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olunteers and evacuees are seen outside of the Sandman Centre in Kamloops, B.C. As of Monday, 159 wildfires burned across the province, including 15 that threatened communities.

Jeff Putnam/THE CANADIAN PRESS

Two days after being forced from her home in Williams Lake, B.C., Charlene MacBurney and her friend gathered their belongings at the emergency reception centre in Kamloops.

They spent the last couple of nights sleeping on cots surrounded by hundreds of other wildfire evacuees in the repurposed arena, but a kind stranger she had met the night before opened up her home to them.

"I was feeding my cat and one of the volunteers was talking to me," Ms. MacBurney said on Monday. "She went home and later that evening phoned me. She and her husband wanted to take me and the cat in. She had gotten my number off the cat crate. "I said, 'Well, I've also got a friend from Williams Lake with me.' And she said, 'That's no problem at all. We've got lots of room.'"

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Read more: B.C. wildfires displace nearly 40,000 as Williams Lake becomes largest town to evacuate

B.C. wildfires: The damage so far, and how you can help

Nearly 40,000 people are displaced from their homes because of British Columbia's wildfires, many of them staying at 11 emergency reception centres opened across the province. The Kamloops reception centre, which accepted thousands of evacuees from Williams Lake over the weekend, received so many offers to help that it had to turn volunteers away. "It's overwhelming," Ms. MacBurney's friend, Ruth Mazurkiewicz, said. The two stood outside the centre on Monday afternoon clutching pale green pillows and blankets. "You can't thank them enough."

An area devoted to pets was inundated with corporate and individual donations; Bonnie McBride, a co-ordinator for the Four Paws Food Bank, said they have given away 500 to 800 bags of pet food a day.

Close to 1,000 people volunteered to walk dogs and hand out supplies, and hundreds of families offered to foster pets. "Right now, the will to donate and the support has outweighed the need about eight to one," Ms. McBride said. "We could have had 10 people for every pet on premises yesterday, which we can't have, because it's too overwhelming for the pet."

Children's entertainer Chris Wlodarczyk, known to locals as Uncle Chris the Clown, spent much of Monday outside the arena making balloon animals, doing magic tricks and handing out stuffed toys to young evacuees. "I've been a clown in Kamloops for 18 years, the whole town knows me," he said. "I just had to help out. The nice thing is, a lot of people here are from Williams Lake, and I do the Harvest Fair there, so a lot of the kids recognize me. I'm just a friend who came by to hang out with them."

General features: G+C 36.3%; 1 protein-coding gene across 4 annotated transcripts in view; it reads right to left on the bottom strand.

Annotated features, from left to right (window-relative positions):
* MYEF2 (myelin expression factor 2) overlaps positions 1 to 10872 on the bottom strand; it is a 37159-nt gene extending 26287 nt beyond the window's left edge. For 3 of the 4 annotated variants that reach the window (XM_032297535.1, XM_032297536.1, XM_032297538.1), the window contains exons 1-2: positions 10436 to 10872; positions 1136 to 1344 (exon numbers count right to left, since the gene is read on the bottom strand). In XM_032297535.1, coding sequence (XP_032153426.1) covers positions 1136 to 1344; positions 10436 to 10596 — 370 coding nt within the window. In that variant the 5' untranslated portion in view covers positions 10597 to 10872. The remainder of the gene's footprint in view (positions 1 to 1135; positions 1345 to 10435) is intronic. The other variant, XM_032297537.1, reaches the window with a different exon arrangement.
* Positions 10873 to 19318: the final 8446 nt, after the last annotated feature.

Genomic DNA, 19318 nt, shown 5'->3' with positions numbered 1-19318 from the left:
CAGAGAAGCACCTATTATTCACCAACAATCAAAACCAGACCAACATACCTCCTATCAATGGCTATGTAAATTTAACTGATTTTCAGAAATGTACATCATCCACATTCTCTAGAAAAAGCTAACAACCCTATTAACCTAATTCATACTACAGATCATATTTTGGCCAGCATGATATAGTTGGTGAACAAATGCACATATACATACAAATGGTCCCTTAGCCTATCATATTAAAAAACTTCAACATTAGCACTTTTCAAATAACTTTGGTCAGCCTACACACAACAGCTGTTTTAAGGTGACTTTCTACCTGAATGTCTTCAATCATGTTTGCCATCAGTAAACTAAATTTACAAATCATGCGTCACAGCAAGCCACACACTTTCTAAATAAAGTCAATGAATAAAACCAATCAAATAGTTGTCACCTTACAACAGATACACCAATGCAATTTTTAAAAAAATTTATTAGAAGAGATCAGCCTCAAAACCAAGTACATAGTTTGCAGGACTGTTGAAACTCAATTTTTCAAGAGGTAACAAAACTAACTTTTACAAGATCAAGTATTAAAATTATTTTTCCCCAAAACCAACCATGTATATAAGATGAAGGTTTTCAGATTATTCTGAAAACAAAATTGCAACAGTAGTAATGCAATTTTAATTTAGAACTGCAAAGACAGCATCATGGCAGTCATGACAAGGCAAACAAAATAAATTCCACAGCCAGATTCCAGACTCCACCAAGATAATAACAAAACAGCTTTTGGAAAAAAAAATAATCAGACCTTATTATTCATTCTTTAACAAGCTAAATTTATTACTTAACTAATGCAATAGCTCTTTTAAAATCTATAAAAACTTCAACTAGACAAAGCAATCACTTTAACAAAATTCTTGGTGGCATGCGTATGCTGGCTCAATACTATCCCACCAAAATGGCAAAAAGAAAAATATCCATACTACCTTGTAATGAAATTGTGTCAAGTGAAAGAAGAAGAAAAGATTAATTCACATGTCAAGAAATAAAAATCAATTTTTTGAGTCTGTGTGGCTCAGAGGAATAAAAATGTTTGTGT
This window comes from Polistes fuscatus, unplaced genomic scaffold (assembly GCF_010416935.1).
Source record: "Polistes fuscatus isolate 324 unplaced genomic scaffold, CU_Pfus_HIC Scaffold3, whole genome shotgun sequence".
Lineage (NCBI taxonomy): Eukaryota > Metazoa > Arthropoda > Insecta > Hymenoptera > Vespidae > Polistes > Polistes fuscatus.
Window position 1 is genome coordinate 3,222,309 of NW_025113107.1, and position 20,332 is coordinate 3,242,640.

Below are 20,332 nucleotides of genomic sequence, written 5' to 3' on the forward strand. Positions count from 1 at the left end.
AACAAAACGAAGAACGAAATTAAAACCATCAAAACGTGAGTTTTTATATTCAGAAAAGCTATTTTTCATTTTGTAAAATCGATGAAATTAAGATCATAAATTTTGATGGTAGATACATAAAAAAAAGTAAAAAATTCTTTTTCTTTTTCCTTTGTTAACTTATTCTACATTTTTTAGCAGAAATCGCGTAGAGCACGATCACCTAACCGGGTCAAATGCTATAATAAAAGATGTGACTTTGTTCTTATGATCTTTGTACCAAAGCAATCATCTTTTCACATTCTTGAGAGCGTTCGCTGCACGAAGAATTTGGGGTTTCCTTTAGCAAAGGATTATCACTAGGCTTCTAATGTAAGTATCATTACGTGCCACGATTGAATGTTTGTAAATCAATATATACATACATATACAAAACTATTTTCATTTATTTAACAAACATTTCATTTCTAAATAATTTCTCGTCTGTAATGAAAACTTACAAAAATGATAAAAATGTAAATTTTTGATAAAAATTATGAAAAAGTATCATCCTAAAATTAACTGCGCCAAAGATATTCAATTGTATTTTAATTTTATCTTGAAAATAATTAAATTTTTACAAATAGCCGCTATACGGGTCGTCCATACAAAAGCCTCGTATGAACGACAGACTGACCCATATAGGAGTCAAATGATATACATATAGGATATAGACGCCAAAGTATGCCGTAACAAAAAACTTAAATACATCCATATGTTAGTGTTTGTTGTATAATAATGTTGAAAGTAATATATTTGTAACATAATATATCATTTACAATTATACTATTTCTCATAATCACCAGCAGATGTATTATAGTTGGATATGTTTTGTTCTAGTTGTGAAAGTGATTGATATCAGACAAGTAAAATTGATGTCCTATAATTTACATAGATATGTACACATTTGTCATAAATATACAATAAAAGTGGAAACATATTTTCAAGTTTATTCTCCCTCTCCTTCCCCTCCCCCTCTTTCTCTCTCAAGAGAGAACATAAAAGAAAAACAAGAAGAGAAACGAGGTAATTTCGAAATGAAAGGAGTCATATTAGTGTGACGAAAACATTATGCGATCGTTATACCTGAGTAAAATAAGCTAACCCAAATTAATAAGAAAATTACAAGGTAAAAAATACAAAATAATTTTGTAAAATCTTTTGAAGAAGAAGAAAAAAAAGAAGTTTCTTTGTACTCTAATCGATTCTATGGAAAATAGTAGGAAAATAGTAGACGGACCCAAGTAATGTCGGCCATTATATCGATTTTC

Former health minister Terry Lake, who staffed a table for the Kamloops Food Bank on Monday, said truckloads of donations came from Fort McMurray, the northeastern Alberta community ravaged by wildfires last year. "They know what it's like to go through this and we are so thankful for their generosity," said Mr. Lake, who was Kamloops's mayor and a councillor before his time in provincial politics.

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As of Monday, 159 wildfires burned across the province, including 15 that threatened communities. The Ashcroft Reserve fire – the province's largest, estimated at 52,600 hectares – is less active than earlier in the week, said Kevin Skrepnek, B.C.'s chief fire information officer.

Residents of nearby Cache Creek, the first major community to issue an evacuation order, are able to return home on Tuesday afternoon. The village will remain on evacuation alert.

Smoke advisories expanded Monday to include all of southeast B.C., with the Interior Health Authority cautioning people to avoid strenuous outdoor activities. Air quality advisories were also issued in Alberta and Saskatchewan because of the B.C. wildfires.

Fires shut down access to parts of busy mountain destinations in Alberta and bordering areas in B.C., including slices of Banff National Park and the adjacent Kootenay National Park. Scores of hiking trails and backcountry campsites are closed off due to a wildfire near Verdant Creek, first spotted Saturday. Parks Canada staff evacuated hikers in the Egypt Lake/Healy Pass area that day. The fire is roughly 2.5 kilometres away from Sunshine Village, a major ski area, although it is burning on the other side of the continental divide.

"Parks Canada's priority is to ensure the safety of visitors and infrastructure at Sunshine Village and continues to monitor the wildfire situation in the area closely," the federal agency said in a statement Monday. "We are working with assistance from the town of Banff fire department to implement structural and facility protection at Sunshine Village as a precaution."

With a report from Carrie Tait in Calgary

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